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Tobias Eager To Kickstart Boxing

Jeremiah Nakathila in action against Prince Dlomo of South Africa.
Namibia boxing promoter Nestor Tobias hopes to get boxing back on track as soon as possible, but it will still take quite a while before fans can look forward to boxing fights. Furthermore, with boxing already having restarted in western countries, continued inactivity will harm Namibian boxers' chances of improving their world rankings and getting world title fights.

Tobias on Monday said he was communicating with the Namibian government and hoped that they could resume gym training by next month. "We have started talking to the Namibia Sport Commission, they have a Covid-19 committee, and we are giving them ideas on how boxing can make a return, so we are assisting the government to put things in order,” he said.

"As a contact sport it's still not allowed to practise boxing, but we hope to start training in our gym by next month. We can sanitise at the boxing gym, keep social distancing and do temperature checks - we can control the training and our gym is big enough to accommodate five people at a time,” he added. At the moment boxers from his stable, the MTC Nestor Sunshine Academy, are just doing basic training like road work, shadow boxing and fitness exercises, while they also returned to fitness gyms this month in compliance with stage 3 of the lockdown regulations.

Tobias said it will still take a long time before the boxers are ready to fight. “They haven't trained properly and it will take at least two or three months to get fit. They can't just go and box now, because it will be too dangerous,” he said. Tobias, however, added that it was important not to fall behind the western world, which has already started hosting boxing tournaments.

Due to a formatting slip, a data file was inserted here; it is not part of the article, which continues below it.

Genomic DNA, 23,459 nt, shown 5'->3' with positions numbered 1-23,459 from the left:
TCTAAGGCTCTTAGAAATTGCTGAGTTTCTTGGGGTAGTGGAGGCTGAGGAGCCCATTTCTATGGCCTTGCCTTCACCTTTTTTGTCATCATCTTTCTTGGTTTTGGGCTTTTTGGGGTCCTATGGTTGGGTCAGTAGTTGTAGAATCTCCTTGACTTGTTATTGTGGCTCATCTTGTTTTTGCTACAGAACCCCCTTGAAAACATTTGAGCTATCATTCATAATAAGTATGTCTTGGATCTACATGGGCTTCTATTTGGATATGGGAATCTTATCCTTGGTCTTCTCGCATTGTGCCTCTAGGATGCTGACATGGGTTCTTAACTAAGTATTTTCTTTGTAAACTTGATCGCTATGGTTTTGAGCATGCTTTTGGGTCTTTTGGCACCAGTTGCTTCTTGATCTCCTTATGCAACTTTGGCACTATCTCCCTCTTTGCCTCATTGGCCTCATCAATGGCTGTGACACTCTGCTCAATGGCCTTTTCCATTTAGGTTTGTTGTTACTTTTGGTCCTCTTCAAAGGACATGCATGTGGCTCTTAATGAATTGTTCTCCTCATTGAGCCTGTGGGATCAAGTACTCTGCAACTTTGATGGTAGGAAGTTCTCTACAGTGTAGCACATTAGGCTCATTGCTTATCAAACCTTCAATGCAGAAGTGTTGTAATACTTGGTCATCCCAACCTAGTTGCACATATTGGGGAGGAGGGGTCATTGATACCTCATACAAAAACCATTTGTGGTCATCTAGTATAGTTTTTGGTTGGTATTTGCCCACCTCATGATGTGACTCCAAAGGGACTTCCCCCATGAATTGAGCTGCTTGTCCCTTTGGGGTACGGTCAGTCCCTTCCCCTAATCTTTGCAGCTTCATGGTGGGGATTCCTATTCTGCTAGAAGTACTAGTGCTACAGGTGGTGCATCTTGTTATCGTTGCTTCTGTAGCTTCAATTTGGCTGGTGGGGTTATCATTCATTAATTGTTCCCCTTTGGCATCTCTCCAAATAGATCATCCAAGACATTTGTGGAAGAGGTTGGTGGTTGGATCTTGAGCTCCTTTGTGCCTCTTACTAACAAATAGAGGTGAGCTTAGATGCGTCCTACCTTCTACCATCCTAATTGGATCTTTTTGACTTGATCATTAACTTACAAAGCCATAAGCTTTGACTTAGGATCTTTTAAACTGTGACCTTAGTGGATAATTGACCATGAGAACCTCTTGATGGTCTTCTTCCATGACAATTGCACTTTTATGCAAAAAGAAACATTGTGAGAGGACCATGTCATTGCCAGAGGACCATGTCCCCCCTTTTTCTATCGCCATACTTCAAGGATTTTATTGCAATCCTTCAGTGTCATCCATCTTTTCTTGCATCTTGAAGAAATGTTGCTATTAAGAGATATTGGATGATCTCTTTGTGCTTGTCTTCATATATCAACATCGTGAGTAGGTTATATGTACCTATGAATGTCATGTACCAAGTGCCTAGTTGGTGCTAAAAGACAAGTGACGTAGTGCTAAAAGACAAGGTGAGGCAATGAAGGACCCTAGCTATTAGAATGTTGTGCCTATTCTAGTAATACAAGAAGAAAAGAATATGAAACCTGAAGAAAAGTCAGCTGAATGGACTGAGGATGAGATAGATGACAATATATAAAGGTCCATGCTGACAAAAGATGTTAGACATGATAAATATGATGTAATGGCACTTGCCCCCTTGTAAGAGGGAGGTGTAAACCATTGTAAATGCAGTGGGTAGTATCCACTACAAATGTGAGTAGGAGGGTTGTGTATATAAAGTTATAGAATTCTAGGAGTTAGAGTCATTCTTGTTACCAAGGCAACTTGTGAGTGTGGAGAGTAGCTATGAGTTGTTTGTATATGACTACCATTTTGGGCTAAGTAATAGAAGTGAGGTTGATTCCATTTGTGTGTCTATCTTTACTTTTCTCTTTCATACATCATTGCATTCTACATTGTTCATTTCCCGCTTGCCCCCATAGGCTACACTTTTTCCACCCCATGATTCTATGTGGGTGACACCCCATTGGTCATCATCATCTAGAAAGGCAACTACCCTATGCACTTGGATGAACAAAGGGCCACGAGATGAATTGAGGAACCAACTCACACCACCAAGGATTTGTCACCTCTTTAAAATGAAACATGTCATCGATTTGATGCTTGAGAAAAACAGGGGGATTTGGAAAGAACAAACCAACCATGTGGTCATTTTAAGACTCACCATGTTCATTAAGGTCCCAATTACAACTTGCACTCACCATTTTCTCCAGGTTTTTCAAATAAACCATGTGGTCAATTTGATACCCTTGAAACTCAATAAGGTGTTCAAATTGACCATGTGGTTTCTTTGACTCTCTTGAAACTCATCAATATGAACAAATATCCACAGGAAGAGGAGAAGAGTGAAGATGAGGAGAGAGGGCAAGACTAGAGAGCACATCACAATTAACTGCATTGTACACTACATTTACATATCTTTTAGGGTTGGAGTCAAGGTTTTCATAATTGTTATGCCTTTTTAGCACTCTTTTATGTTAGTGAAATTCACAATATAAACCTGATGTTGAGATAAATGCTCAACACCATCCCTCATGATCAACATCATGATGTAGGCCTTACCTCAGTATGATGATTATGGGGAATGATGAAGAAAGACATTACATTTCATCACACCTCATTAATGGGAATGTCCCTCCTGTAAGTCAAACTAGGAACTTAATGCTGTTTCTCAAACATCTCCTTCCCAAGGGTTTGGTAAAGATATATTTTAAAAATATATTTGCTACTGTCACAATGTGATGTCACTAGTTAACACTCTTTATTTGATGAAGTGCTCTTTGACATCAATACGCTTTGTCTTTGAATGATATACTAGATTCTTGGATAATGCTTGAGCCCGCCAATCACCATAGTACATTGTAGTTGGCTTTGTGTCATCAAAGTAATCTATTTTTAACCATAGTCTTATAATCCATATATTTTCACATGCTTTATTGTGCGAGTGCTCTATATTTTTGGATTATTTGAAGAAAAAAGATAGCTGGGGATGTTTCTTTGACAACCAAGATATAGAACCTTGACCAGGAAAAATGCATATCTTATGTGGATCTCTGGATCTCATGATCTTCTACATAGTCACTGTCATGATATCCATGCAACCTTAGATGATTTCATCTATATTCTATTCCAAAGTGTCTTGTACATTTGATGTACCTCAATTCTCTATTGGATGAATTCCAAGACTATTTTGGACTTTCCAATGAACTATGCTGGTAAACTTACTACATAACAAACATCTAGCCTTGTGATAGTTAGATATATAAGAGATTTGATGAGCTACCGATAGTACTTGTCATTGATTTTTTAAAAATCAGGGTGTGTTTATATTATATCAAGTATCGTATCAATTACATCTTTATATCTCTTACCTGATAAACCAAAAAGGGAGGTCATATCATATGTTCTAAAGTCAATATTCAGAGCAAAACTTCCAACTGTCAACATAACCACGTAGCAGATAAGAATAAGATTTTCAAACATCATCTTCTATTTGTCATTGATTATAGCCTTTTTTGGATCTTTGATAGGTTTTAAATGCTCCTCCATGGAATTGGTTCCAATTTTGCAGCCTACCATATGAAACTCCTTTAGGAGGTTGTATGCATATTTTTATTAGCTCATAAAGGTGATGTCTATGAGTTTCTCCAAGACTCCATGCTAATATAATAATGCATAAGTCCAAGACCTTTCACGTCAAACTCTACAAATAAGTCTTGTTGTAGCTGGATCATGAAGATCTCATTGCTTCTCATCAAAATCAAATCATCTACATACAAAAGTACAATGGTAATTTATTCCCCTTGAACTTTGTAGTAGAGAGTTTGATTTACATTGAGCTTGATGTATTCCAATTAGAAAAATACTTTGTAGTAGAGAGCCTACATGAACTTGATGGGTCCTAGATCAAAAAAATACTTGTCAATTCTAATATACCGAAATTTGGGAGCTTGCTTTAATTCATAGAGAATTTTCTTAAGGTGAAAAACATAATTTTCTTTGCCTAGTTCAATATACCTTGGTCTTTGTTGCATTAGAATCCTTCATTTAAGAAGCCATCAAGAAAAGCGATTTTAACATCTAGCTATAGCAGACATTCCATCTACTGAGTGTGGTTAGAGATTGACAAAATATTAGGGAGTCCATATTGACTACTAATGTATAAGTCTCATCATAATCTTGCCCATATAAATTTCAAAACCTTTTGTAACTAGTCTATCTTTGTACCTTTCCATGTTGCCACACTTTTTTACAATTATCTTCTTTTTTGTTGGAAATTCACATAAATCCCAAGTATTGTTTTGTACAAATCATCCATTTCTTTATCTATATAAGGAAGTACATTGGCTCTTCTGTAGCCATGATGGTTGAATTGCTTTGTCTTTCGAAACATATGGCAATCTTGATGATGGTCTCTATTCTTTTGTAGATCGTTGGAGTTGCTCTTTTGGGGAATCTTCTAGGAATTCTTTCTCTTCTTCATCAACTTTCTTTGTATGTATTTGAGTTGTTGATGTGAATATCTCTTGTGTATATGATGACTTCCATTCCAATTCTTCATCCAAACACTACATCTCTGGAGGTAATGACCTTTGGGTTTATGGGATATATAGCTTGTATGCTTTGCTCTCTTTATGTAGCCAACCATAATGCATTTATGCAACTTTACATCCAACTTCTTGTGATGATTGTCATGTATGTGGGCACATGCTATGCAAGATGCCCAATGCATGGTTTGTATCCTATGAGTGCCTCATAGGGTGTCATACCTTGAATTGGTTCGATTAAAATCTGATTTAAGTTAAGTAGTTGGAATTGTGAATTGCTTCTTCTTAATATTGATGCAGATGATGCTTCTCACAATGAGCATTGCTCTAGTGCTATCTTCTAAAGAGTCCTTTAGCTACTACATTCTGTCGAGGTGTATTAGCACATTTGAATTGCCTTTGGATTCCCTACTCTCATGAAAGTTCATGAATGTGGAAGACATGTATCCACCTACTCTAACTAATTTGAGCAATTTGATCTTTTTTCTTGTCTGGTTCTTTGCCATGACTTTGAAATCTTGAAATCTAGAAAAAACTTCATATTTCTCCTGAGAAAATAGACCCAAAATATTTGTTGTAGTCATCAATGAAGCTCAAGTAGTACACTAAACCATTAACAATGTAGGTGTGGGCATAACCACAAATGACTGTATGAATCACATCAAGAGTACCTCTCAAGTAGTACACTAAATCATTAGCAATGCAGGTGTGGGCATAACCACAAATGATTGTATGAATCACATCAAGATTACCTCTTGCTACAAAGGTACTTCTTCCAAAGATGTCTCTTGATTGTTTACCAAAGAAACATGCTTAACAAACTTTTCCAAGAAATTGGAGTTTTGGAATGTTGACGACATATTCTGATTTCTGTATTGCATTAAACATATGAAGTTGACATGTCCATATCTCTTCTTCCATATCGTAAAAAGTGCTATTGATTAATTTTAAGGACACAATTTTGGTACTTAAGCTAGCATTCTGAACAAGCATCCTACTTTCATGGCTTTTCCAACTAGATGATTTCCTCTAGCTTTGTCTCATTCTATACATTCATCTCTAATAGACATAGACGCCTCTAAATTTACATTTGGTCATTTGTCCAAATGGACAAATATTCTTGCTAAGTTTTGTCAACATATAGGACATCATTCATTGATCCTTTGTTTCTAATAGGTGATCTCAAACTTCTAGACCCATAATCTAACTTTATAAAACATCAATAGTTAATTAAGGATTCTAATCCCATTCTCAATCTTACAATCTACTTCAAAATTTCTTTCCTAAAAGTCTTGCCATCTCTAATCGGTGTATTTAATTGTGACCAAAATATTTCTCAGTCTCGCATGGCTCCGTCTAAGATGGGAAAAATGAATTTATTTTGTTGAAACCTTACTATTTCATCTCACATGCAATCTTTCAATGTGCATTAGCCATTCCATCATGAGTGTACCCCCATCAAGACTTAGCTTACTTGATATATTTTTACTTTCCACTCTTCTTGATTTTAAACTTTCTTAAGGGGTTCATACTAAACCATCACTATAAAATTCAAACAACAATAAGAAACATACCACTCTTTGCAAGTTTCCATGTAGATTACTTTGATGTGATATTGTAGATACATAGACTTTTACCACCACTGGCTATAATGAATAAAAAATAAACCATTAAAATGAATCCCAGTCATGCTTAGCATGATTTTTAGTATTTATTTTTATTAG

"In the United States and the UK the cases of Covid-19 are much worse than here, but they are trying their best to bring boxing back and in the US they have already held six tournaments behind closed doors,” he said. “Now they have a head start on us and if our borders remain closed it will start affecting us, because our boxers will drop down the rankings due to their inactivity, so we just hope that things will be better before the end of the year,” he added.

At the moment Jeremiah Nakathila is Tobias' top-ranked boxer and probably Namibia's best prospect of becoming a world champion. Nakathila who has a pro record of 19 wins and one defeat is the current WBO Africa junior lightweight champion, while he is ranked second in the world by the WBO. He is expected to climb to number one in the near future when the current number one Oscar Valdez challenges the WBC champion Miguel Berchelt for his title, which will make Nakathila the mandatory challenger to WBO world champion Jamel Herring.

Nakathila had a fight lined up against Anthony Molisane of South Africa before the nationwide lockdown came into effect, and Tobias said it was still on the cards. “His fight was already sanctioned and we paid the sanctioning fee, so the fight is still on and we are just waiting to hear when we can stage it again,” he said, adding that other top prospects like Mikka Shonena and Harry Simon Junior also had fights sanctioned.

Shonena, who is still undefeated after 15 fights and is ranked sixth in the world by the WBO, was scheduled to fight Twaha Kiduku of Tanzania, while Simon Junior, who is undefeated after 11 fights, was scheduled to challenge Jabulani Makhense of South Africa for the WBA Africa super lightweight title and the IBF Africa super lightweight title.

Walter Kautondokwa, who has dropped out of the world rankings after losing two of his last three fights, is also scheduled to fight Alick Mwenda of Malawi and despite being 35 years old, Tobias said he could still reach the top. "Walter is strong, he's hungry, and he can still make it to the top. He's a big guy and he started late with his pro career, so I'd say he still has at least four or five years left in him,” he said.
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